Speaking of Murray Gold, he made a guest appearance, alongside his arranger Ben Foster in the ship’s band, behind singer Yamit Mamo. Yamit sang “My Angel Put the Devil in Me,” and this episode’s “Winter Wonderland” and the Irish folk-influenced number “The Stowaway”—surely a nod to the lower deck dancing scenes in the movie Titanic.

Both Clive Swift (Mr. Copper) and Geoffrey Palmer (Captain Hardaker) had previously appeared in classic Doctor Who. Clive played Jobel in the Seventh Doctor story “Revelation of the Daleks,” while Geoffrey had appeared twice. Once as Undersecretary Masters in the Third Doctor story “The Silurians,” and shortly afterwards as the Administrator in “The Mutants.” Colin McFarlane, who gave the Heavenly Host their communal voice, recently made a return trip to the show, playing Moran in “Under the Lake.”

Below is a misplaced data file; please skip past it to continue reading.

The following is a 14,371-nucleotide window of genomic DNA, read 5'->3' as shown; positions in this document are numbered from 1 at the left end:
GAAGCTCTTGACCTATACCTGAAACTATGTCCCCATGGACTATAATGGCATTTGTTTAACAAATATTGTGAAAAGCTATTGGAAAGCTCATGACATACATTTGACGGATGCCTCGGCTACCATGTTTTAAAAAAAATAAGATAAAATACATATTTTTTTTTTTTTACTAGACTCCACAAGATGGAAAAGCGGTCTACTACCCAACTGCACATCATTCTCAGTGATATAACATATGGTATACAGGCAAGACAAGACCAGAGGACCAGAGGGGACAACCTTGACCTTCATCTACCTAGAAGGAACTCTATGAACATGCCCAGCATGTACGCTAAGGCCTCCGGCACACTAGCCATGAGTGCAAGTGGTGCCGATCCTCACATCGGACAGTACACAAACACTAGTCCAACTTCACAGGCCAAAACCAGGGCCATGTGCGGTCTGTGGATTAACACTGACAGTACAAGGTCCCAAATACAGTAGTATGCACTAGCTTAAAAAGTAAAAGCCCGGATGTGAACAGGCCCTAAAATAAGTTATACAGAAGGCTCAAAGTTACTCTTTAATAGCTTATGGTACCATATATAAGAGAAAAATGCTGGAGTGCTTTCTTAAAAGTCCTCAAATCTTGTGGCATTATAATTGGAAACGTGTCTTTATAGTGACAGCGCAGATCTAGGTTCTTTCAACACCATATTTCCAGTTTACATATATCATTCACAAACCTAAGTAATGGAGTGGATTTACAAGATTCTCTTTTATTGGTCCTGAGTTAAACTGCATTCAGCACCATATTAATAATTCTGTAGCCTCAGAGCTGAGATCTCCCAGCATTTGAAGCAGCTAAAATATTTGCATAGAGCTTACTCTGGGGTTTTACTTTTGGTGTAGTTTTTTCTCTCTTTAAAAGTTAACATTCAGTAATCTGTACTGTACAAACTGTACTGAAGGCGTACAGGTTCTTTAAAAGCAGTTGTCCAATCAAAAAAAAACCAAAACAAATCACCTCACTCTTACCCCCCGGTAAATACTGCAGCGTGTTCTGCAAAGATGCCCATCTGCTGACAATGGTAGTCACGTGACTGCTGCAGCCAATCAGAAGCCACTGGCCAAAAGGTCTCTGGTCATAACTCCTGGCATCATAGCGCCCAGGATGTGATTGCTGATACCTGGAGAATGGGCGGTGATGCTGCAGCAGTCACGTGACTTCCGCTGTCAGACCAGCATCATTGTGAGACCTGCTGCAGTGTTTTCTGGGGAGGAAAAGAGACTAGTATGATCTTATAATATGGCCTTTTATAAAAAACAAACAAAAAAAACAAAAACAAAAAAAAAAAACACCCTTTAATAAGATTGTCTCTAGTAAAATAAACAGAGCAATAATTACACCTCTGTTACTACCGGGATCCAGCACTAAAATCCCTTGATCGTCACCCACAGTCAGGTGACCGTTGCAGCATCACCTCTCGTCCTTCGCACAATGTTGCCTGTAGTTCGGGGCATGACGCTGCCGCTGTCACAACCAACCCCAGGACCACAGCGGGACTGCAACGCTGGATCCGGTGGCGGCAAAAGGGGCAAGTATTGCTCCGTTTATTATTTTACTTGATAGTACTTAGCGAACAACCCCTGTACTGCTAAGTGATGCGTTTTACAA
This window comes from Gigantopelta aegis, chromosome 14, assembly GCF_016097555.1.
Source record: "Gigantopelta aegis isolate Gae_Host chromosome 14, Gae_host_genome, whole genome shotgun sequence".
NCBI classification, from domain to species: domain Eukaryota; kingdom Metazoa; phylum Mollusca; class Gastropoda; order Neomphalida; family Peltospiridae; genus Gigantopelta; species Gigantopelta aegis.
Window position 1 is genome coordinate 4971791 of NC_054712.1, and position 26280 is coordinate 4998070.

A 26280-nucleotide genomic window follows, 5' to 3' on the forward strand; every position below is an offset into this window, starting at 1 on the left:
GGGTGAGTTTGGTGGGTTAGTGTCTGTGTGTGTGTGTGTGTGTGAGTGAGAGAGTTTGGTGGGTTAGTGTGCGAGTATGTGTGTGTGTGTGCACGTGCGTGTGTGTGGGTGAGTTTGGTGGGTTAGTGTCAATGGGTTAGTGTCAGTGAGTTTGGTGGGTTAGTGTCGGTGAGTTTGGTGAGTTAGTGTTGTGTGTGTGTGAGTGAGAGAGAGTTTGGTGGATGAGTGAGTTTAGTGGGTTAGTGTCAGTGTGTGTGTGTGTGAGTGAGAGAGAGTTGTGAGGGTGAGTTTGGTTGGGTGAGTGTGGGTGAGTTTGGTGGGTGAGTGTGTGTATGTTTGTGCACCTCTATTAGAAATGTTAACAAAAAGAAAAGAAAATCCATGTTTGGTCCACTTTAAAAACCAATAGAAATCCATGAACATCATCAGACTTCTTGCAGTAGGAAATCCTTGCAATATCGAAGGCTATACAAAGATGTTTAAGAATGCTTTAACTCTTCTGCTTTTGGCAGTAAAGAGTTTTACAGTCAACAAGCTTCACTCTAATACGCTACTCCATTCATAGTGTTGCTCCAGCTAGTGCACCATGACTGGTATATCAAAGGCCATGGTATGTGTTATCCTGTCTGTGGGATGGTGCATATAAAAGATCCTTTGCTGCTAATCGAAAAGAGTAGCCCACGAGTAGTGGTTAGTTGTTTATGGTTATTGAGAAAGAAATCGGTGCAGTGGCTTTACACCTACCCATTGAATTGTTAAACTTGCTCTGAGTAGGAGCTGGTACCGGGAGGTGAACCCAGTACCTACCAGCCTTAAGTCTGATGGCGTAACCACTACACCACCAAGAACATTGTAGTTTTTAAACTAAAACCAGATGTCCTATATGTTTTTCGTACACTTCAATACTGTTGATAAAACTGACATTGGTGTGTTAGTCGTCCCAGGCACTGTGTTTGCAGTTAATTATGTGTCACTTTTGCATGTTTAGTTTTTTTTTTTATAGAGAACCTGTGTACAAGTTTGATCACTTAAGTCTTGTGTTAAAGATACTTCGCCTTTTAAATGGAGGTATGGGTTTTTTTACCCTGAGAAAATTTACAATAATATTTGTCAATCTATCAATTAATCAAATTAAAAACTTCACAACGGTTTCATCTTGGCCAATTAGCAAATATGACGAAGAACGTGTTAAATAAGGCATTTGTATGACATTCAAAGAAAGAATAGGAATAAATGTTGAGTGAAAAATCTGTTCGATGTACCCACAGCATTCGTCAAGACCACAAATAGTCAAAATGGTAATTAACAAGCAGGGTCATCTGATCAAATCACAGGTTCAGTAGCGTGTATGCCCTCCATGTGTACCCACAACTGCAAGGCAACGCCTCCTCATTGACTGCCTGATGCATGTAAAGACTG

And finally, there’s a moment where the broken Host gets stuck on the word “Max”, which is a nod towards the character Max Headroom, the partly computer generated TV host created in 1984.

This would be good enough as a hidden reference for fans to spot, were it not for the existence of a previous point of crossover between Max and Doctor Who. On November 22, 1987, an episode of the Fourth Doctor adventure “Horror of Fang Rock,” broadcast on WTTW in Chicago, was interrupted by this bizarre pirate broadcast, involving someone in a Max Headroom mask talking indistinctly:

The perpetrators were never discovered.

Now read the rest of the 10 Things You May Not Know About Doctor Who archive.

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By Fraser McAlpine